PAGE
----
15. Chicago-Naperville-Elgin, IL-IN-WI
> Black population: 1.6 million (16.9%)
> Black median income: $36,017 (47.3% of white income)
> Unemployment: 18.7% black; 5.8% white
> Homeownership rate: 39.9% black; 74.6% white
A history of exclusionary zoning, redlining, and discriminatory lending practices in Chicago throughout the 20th century has led to deeply entrenched segregation in the Midwestern metropolis and contributed to some of the largest racial disparities in income, education, and health of any U.S. metro area. While nationwide the typical black household earns 60.1% of the income the typical white household earns, in Chicago the typical black household earns just 47.3% of the typical white household’s income. Just 21.3% of black adults in Chicago have a college degree, less than half the 43.7% of white adults with a degree. Additionally, the black unemployment rate is more than three times the white unemployment rate.
14. Rochester, NY
> Black population: 124,911 (11.5%)
> Black median income: $28,681 (48.7% of white income)
> Unemployment: 16.3% black; 5.4% white
> Homeownership rate: 32.3% black; 73.9% white
A recent report by the Civil Rights Project of the University of California, Los Angeles, found that segregation persists de facto in the Rochester metro area’s schools. From 1990 to 2010, white enrollment in Rochester’s inner-city public schools fell from more than 34% to just 15%. As white families relocated to the suburbs, the share of black students in urban Rochester schools climbed from 49% to 60%.
Segregated schools can perpetuate economic and social inequality. In Rochester just 78.8% of black adults have a high school diploma compared to 93.1% of white adults — nearly double the nationwide attainment gap. The median income for black area households of $28,681 a year is less than half the white median household income of $58,885 a year.
13. Danville, IL
> Black population: 10,946 (13.7%)
> Black median income: $24,504 (52.1% of white income)
> Unemployment: 22.5% black; 8.1% white
> Homeownership rate: 31.0% black; 75.0% white
Danville is one of several metro areas in Illinois in which the gaps in income, education, and health between white and black residents are among the widest in the country. The typical black household earns $24,504 a year, about half the income the typical white household earns of $47,054 a year. Just 31.0% of black heads of household own their homes, compared to the white homeownership rate of 75.0%.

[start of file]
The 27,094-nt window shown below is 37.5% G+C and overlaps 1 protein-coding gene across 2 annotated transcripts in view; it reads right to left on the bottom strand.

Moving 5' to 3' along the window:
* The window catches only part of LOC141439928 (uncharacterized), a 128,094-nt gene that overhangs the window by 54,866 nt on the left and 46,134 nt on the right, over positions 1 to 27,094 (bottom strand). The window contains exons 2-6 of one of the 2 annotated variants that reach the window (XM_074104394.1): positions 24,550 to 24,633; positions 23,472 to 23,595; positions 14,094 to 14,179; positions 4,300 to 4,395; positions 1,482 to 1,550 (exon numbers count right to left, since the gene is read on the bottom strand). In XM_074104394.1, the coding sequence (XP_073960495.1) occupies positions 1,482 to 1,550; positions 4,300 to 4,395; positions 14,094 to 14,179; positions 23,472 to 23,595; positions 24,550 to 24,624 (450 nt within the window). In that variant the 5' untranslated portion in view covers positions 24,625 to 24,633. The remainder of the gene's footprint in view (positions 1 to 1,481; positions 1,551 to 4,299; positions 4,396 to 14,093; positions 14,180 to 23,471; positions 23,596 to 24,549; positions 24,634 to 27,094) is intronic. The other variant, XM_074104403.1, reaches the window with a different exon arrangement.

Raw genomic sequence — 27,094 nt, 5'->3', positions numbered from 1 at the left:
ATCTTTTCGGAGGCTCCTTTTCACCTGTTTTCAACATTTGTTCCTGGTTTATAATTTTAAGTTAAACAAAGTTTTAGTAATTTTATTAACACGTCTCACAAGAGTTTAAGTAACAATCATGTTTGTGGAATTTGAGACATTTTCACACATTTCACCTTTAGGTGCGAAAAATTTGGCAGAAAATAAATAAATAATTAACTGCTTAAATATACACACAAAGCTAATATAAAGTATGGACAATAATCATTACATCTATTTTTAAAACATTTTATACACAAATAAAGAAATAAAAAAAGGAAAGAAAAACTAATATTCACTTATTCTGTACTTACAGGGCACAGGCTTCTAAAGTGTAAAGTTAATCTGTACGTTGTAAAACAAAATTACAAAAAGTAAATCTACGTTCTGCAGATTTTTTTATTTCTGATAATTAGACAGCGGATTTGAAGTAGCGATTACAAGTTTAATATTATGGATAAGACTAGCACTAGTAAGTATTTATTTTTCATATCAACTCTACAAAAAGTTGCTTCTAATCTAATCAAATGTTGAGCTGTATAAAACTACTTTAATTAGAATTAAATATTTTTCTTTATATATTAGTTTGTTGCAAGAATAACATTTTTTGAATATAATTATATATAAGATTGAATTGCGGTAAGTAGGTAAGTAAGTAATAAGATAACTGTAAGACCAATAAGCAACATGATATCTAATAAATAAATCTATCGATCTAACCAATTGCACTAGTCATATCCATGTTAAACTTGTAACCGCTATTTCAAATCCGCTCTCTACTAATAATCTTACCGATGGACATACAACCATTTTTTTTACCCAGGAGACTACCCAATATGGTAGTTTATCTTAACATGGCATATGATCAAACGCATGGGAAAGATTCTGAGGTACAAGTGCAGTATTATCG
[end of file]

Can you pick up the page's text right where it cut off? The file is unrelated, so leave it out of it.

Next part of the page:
One factor contributing to the large disparities in income and homeownership in Danville may be the high unemployment rate among black workers in the area. According to recent Census figures, 22.5% of the black workforce in Danville is unemployed, the sixth highest share of any U.S. metro area and nearly three times the area’s 8.1% white unemployment rate.
12. Trenton, NJ
> Black population: 75,905 (20.5%)
> Black median income: $43,393 (47.7% of white income)
> Unemployment: 15.6% black; 6.2% white
> Homeownership rate: 40.6% black; 76.3% white
In the Trenton metro area, gaps in socioeconomic measures such as income and poverty are partially rooted in disparities in educational attainment. While the 48.0% white college attainment rate in Trenton is far greater than the 33.8% national figure, the 18.2% black college attainment rate is below the 20.0% national figure. Those with lower educational attainment have lower earnings potential and are less likely to accumulate wealth over their lifetimes. The typical black household in Trenton earns $43,393 a year, less than half the median income for white households of $91,008 a year.
Trenton is the capital of the state with the largest black-white disparity in incarceration in the country. According to data from the Sentencing Project, a criminal justice reform advocacy group, black Americans are incarcerated at approximately five times the rate of white Americans nationwide. In New Jersey, the black incarceration rate is more than 12 times the rate for whites in the state.
11. Springfield, IL
> Black population: 25,242 (12.0%)
> Black median income: $27,197 (43.9% of white income)
> Unemployment: 18.8% black; 5.8% white
> Homeownership rate: 30.6% black; 75.8% white
Across Illinois, black residents are nine times more likely than white residents to be incarcerated. A high incarceration rate can reduce the earning potential of affected families, and may be one of the many factors contributing to economic and social inequality in Illinois’ capital. The typical black household in Springfield earns $27,197 a year, less than half the median annual income of $61,976 for white households. A criminal record can also reduce the likelihood of finding employment, and the unemployment rate among black workers in Springfield stands at 18.8%, more than triple the white unemployment rate of 5.8%.
Sponsored: Tips for Investing
A financial advisor can help you understand the advantages and disadvantages of investment properties. Finding a qualified financial advisor doesn’t have to be hard. SmartAsset’s free tool matches you with up to three financial advisors who serve your area, and you can interview your advisor matches at no cost to decide which one is right for you. If you’re ready to find an advisor who can help you achieve your financial goals, get started now.
Investing in real estate can diversify your portfolio. But expanding your horizons may add additional costs. If you’re an investor looking to minimize expenses, consider checking out online brokerages. They often offer low investment fees, helping you maximize your profit.